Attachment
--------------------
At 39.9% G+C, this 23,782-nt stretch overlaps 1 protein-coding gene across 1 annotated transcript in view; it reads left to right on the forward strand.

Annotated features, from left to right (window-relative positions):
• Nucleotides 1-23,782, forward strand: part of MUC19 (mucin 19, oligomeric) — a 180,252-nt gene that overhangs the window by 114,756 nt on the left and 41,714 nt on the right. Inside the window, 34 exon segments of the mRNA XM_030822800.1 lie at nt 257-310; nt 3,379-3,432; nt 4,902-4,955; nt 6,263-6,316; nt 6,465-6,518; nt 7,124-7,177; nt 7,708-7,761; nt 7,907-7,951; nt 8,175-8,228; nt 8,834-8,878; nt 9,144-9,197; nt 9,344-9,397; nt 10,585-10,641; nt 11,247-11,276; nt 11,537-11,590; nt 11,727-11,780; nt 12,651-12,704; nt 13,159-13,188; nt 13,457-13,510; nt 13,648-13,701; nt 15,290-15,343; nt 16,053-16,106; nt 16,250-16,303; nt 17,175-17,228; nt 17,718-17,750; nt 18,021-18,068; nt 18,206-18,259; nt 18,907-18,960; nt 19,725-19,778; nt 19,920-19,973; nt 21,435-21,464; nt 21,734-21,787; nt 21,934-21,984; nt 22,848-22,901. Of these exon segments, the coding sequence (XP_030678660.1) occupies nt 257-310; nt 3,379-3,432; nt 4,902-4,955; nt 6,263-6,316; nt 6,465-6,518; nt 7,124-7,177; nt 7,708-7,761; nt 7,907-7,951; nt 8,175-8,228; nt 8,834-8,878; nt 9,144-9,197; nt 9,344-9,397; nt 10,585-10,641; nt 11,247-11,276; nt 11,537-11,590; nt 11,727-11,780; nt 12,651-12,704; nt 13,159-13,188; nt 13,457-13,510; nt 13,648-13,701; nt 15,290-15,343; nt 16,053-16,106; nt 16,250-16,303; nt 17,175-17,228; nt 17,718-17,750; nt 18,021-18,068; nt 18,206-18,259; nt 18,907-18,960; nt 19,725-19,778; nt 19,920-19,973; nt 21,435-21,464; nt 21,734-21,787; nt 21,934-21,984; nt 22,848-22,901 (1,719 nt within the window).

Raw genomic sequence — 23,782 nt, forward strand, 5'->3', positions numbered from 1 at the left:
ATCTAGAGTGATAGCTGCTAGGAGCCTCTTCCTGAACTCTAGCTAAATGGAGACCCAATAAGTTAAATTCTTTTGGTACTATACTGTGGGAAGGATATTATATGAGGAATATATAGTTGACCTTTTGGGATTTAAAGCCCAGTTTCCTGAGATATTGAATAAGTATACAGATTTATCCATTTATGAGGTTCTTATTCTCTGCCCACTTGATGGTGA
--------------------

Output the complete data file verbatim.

At 39.9% G+C, this 23,782-nt stretch overlaps 1 protein-coding gene across 1 annotated transcript in view; it reads left to right on the forward strand.

Annotated features, from left to right (window-relative positions):
• Nucleotides 1-23,782, forward strand: part of MUC19 (mucin 19, oligomeric) — a 180,252-nt gene that overhangs the window by 114,756 nt on the left and 41,714 nt on the right. Inside the window, 34 exon segments of the mRNA XM_030822800.1 lie at nt 257-310; nt 3,379-3,432; nt 4,902-4,955; nt 6,263-6,316; nt 6,465-6,518; nt 7,124-7,177; nt 7,708-7,761; nt 7,907-7,951; nt 8,175-8,228; nt 8,834-8,878; nt 9,144-9,197; nt 9,344-9,397; nt 10,585-10,641; nt 11,247-11,276; nt 11,537-11,590; nt 11,727-11,780; nt 12,651-12,704; nt 13,159-13,188; nt 13,457-13,510; nt 13,648-13,701; nt 15,290-15,343; nt 16,053-16,106; nt 16,250-16,303; nt 17,175-17,228; nt 17,718-17,750; nt 18,021-18,068; nt 18,206-18,259; nt 18,907-18,960; nt 19,725-19,778; nt 19,920-19,973; nt 21,435-21,464; nt 21,734-21,787; nt 21,934-21,984; nt 22,848-22,901. Of these exon segments, the coding sequence (XP_030678660.1) occupies nt 257-310; nt 3,379-3,432; nt 4,902-4,955; nt 6,263-6,316; nt 6,465-6,518; nt 7,124-7,177; nt 7,708-7,761; nt 7,907-7,951; nt 8,175-8,228; nt 8,834-8,878; nt 9,144-9,197; nt 9,344-9,397; nt 10,585-10,641; nt 11,247-11,276; nt 11,537-11,590; nt 11,727-11,780; nt 12,651-12,704; nt 13,159-13,188; nt 13,457-13,510; nt 13,648-13,701; nt 15,290-15,343; nt 16,053-16,106; nt 16,250-16,303; nt 17,175-17,228; nt 17,718-17,750; nt 18,021-18,068; nt 18,206-18,259; nt 18,907-18,960; nt 19,725-19,778; nt 19,920-19,973; nt 21,435-21,464; nt 21,734-21,787; nt 21,934-21,984; nt 22,848-22,901 (1,719 nt within the window).

Raw genomic sequence — 23,782 nt, forward strand, 5'->3', positions numbered from 1 at the left:
ATCTAGAGTGATAGCTGCTAGGAGCCTCTTCCTGAACTCTAGCTAAATGGAGACCCAATAAGTTAAATTCTTTTGGTACTATACTGTGGGAAGGATATTATATGAGGAATATATAGTTGACCTTTTGGGATTTAAAGCCCAGTTTCCTGAGATATTGAATAAGTATACAGATTTATCCATTTATGAGGTTCTTATTCTCTGCCCACTTGATGGTGA